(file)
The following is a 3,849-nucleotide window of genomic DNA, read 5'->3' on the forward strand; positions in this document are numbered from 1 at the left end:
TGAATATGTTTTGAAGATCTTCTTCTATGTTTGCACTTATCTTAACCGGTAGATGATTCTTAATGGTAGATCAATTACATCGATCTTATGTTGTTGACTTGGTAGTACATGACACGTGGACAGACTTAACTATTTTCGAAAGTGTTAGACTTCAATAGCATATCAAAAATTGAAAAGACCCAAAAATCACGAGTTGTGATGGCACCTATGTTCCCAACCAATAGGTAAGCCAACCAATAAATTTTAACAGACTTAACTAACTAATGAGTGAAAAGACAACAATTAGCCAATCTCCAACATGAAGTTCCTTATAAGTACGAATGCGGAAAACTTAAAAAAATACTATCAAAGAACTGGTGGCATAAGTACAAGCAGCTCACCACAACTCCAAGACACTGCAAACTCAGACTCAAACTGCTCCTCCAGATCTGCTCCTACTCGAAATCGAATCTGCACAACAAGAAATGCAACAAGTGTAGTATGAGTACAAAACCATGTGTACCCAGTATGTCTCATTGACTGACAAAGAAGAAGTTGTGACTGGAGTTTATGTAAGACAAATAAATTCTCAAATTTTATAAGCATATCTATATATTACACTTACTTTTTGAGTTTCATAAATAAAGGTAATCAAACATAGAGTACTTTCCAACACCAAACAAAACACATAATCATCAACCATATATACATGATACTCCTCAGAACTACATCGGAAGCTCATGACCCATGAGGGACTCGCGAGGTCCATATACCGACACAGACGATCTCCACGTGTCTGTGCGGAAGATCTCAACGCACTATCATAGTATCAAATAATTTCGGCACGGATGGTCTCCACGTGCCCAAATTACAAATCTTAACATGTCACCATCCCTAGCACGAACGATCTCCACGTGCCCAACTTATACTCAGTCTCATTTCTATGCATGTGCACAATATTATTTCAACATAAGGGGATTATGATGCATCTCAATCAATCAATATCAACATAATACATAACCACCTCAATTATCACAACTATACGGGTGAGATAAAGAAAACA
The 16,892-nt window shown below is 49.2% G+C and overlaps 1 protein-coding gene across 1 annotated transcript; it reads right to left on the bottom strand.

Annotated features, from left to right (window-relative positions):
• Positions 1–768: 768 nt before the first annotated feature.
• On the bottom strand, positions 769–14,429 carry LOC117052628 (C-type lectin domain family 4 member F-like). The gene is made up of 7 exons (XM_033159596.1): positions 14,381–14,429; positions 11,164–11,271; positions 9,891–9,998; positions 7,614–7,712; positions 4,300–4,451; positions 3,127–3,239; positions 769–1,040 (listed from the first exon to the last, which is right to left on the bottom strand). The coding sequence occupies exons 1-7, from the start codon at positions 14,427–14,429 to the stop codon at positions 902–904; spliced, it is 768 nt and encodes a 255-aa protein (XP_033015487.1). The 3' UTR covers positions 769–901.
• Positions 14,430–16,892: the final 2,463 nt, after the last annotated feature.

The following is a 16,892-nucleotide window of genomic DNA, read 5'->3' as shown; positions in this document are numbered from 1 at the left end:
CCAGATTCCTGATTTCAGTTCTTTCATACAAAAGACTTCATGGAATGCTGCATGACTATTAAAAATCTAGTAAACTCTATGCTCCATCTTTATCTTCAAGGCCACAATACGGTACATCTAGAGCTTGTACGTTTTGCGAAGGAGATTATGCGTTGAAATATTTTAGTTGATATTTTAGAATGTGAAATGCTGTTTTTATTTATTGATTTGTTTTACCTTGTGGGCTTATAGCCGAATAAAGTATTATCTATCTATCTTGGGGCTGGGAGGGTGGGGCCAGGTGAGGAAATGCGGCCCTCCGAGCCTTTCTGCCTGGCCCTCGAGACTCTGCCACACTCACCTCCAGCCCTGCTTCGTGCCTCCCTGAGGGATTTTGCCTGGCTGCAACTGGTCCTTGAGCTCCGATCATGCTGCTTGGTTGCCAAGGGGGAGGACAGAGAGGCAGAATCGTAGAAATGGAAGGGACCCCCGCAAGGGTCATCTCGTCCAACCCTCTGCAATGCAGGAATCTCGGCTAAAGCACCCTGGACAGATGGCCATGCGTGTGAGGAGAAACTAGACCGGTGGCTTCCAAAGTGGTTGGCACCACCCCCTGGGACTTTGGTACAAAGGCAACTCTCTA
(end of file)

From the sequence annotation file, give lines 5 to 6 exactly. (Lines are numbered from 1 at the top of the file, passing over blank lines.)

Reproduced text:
• Positions 1–768: 768 nt before the first annotated feature.
• On the bottom strand, positions 769–14,429 carry LOC117052628 (C-type lectin domain family 4 member F-like). The gene is made up of 7 exons (XM_033159596.1): positions 14,381–14,429; positions 11,164–11,271; positions 9,891–9,998; positions 7,614–7,712; positions 4,300–4,451; positions 3,127–3,239; positions 769–1,040 (listed from the first exon to the last, which is right to left on the bottom strand). The coding sequence occupies exons 1-7, from the start codon at positions 14,427–14,429 to the stop codon at positions 902–904; spliced, it is 768 nt and encodes a 255-aa protein (XP_033015487.1). The 3' UTR covers positions 769–901.